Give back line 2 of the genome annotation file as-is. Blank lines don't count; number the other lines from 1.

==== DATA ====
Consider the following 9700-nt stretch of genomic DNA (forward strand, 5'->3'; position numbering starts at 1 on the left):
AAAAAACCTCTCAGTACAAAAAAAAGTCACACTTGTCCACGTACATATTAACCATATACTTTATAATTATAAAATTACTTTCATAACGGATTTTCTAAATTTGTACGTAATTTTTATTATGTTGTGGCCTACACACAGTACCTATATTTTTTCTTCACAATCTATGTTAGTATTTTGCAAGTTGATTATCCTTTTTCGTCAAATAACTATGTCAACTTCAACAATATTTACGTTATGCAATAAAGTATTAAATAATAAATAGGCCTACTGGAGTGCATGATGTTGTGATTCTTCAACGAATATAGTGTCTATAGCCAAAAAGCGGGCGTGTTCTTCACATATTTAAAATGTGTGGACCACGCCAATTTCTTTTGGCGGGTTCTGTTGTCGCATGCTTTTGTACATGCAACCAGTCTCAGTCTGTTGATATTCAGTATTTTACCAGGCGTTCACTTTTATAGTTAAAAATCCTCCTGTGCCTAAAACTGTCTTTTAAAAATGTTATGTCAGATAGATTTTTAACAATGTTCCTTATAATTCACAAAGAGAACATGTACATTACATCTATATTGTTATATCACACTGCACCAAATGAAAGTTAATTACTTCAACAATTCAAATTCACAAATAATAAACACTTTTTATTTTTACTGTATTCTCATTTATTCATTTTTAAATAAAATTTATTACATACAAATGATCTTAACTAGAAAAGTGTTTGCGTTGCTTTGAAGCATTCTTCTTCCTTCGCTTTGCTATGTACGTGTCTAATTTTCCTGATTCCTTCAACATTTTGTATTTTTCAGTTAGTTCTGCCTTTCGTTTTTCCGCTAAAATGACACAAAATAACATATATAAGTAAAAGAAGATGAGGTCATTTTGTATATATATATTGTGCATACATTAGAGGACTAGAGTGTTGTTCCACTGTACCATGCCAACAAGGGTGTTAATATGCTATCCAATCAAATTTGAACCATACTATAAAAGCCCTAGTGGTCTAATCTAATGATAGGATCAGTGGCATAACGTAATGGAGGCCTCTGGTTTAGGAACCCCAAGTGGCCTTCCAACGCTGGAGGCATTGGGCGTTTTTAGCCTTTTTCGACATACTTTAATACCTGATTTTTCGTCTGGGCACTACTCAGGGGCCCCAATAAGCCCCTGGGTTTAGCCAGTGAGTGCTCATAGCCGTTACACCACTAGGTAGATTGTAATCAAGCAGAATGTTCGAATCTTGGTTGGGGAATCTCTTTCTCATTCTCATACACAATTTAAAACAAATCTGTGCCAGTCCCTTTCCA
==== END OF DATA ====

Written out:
AAAAAACCTCTCAGTACAAAAAAAAGTCACACTTGTCCACGTACATATTAACCATATACTTTATAATTATAAAATTACTTTCATAACGGATTTTCTAAATTTGTACGTAATTTTTATTATGTTGTGGCCTACACACAGTACCTATATTTTTTCTTCACAATCTATGTTAGTATTTTGCAAGTTGATTATCCTTTTTCGTCAAATAACTATGTCAACTTCAACAATATTTACGTTATGCAATAAAGTATTAAATAATAAATAGGCCTACTGGAGTGCATGATGTTGTGATTCTTCAACGAATATAGTGTCTATAGCCAAAAAGCGGGCGTGTTCTTCACATATTTAAAATGTGTGGACCACGCCAATTTCTTTTGGCGGGTTCTGTTGTCGCATGCTTTTGTACATGCAACCAGTCTCAGTCTGTTGATATTCAGTATTTTACCAGGCGTTCACTTTTATAGTTAAAAATCCTCCTGTGCCTAAAACTGTCTTTTAAAAATGTTATGTCAGATAGATTTTTAACAATGTTCCTTATAATTCACAAAGAGAACATGTACATTACATCTATATTGTTATATCACACTGCACCAAATGAAAGTTAATTACTTCAACAATTCAAATTCACAAATAATAAACACTTTTTATTTTTACTGTATTCTCATTTATTCATTTTTAAATAAAATTTATTACATACAAATGATCTTAACTAGAAAAGTGTTTGCGTTGCTTTGAAGCATTCTTCTTCCTTCGCTTTGCTATGTACGTGTCTAATTTTCCTGATTCCTTCAACATTTTGTATTTTTCAGTTAGTTCTGCCTTTCGTTTTTCCGCTAAAATGACACAAAATAACATATATAAGTAAAAGAAGATGAGGTCATTTTGTATATATATATTGTGCATACATTAGAGGACTAGAGTGTTGTTCCACTGTACCATGCCAACAAGGGTGTTAATATGCTATCCAATCAAATTTGAACCATACTATAAAAGCCCTAGTGGTCTAATCTAATGATAGGATCAGTGGCATAACGTAATGGAGGCCTCTGGTTTAGGAACCCCAAGTGGCCTTCCAACGCTGGAGGCATTGGGCGTTTTTAGCCTTTTTCGACATACTTTAATACCTGATTTTTCGTCTGGGCACTACTCAGGGGCCCCAATAAGCCCCTGGGTTTAGCCAGTGAGTGCTCATAGCCGTTACACCACTAGGTAGATTGTAATCAAGCAGAATGTTCGAATCTTGGTTGGGGAATCTCTTTCTCATTCTCATACACAATTTAAAACAAATCTGTGCCAGTCCCTTTCCA